2020 Census Surprises for D.C.
By August 23, 2021 0 731•
The first detailed results of the 2020 Census have been reported out and there were some surprises for the District of Columbia.
D.C.’s population grew at the seventh fastest rate of all states and territories in the U.S. – a 14.7 percent increase since 2010. But the overall population isn’t as large as has been touted for at least three years. Who will tell Mayor Muriel Bowser’s three-year old-plus daughter that she was not the 700,000th resident in the District – as was proudly proclaimed by her mom at the time of her birth? In fact, the official 2020 total population of D.C. is 689,545.
The 2020 Census did confirm, however, what Bowser and the Brookings Institution demographer William Frey increasingly have proclaimed over the past few years: “Washington, D.C., is no longer a chocolate city.” While the percentage of the Black/African American population has been decreasing from its high of around 70 percent, the 2020 Census reported that Blacks make up only 43.9 percent of the total District population.
The non-Hispanic White population makes up 42.31 percent of the official racial makeup of the population, according to the 2020 Census, while self-identified ethnic Hispanic/Latinos – who racially are considered to be mostly white – make up 12.23 percent of D.C.’s population. Some would say then that 54.54 percent of D.C.’s population is racially White.
The District’s percentage of Asian population has also increased to about 4.5 percent. D.C. continues to have more females than males, about 51 vs. 49 percent respectively. Making up almost 33 percent of the total D.C. population are 25-44 year-olds, the largest age group by far.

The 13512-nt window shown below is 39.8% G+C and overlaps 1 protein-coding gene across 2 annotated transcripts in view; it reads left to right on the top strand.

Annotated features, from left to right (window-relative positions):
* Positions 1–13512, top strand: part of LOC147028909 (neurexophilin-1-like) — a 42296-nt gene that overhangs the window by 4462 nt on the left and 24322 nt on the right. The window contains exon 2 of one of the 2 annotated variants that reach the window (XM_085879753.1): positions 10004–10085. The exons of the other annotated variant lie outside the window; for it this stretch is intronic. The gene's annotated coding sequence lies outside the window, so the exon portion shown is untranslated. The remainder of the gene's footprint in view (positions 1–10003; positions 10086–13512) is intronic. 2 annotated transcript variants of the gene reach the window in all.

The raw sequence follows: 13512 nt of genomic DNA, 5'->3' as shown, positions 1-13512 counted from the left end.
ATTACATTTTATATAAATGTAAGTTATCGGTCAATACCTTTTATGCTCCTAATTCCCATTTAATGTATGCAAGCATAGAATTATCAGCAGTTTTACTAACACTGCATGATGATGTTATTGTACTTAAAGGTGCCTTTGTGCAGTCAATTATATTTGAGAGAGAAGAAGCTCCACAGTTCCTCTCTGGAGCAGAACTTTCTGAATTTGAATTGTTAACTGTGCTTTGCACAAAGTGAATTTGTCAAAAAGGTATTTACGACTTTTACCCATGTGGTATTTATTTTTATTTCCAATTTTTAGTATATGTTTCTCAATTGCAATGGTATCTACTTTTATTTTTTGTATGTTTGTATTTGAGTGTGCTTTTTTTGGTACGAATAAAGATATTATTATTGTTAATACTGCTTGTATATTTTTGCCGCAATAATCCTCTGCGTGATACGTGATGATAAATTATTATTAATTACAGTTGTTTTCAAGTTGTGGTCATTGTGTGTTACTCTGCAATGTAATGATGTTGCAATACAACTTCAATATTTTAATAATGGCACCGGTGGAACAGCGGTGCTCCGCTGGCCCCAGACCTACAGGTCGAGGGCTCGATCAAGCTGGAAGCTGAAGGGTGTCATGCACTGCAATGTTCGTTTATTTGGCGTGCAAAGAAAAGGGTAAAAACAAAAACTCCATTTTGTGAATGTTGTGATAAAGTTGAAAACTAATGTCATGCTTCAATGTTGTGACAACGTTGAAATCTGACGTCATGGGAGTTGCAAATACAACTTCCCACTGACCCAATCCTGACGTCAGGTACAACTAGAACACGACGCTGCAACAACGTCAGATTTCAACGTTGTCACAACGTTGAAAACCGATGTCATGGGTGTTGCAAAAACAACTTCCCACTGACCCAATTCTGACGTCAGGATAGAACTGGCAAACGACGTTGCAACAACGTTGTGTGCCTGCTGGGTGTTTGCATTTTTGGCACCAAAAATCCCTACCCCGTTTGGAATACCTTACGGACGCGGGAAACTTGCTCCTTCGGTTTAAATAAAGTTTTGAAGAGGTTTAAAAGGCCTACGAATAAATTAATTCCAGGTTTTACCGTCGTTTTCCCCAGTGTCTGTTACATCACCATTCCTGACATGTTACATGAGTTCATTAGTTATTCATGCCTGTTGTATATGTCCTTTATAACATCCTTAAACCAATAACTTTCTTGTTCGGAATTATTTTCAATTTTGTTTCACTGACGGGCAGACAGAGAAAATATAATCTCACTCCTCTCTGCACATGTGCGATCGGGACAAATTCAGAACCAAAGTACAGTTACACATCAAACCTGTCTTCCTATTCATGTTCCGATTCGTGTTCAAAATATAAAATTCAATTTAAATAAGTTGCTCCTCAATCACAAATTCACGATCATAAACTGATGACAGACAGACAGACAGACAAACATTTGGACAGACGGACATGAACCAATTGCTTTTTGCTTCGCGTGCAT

It is the underestimation of the overall population that has some in the D.C. leadership concerned. Some claimed there was an undercount. But no one discounted the significance of the Census numbers for the District.
Unlike in the 50 states, the U.S. Census report does not affect the number of representatives D.C. has in Congress, since as a District it has no direct elected representatives in that body. Still, the Census numbers affect the make-up of local government representatives in ward and advisory neighborhood commissions boundaries, as well as decisions by businesses where to invest and also significantly, the allocation of federal monies.
“The city redraws its ward boundaries every 10 years based on the decennial Census, and that also affects the makeup of ANCs the elected bodies that represent District residents on the neighborhood level,” Andrew Reamer, a research professor at George Washington University told WAMU radio recently. “Businesses also run on Census data. I live in Cleveland Park, and there’s a Target up the street from me,” Reamer says. “There’s also a Target in Columbia Heights. But they don’t carry the same inventory of goods, because Target knows from Census data that people who live in Columbia Heights are going to buy some things that are different from people who live in Cleveland Park.”
“What surprised me nationally in the 2020 Census racial and ethnic population report was the increase of the population that identified as “mixed race,” “2-or-more races” and “other race,” Frey said on CNN’s “Smerconish” on Aug. 15. “Increasingly as the U.S. population intermarries, their offspring will be mixed-race. You see it in our leadership such as Barrack Obama and Kamala Harris.”
“The fastest growing intermarriage rates in the U.S. in the past decade are Latinos and Asians,” Mark Lopez of the Pew Hispanic Research Center has reported. “By 2050 we will see categories for identifying our population change from racial and ethnic identities,” Frey concluded. The present ones are increasingly vague. Economic and social data could be more conclusive.”
Specific local data, including Ward 2 and Georgetown, will be released in the fall. States are anxious for the details because the 10-year redistricting process for Congressional seats is supposed to be determined before 2022 midterm elections. The 2020 Census is late to report due to the Covid pandemic shut downs.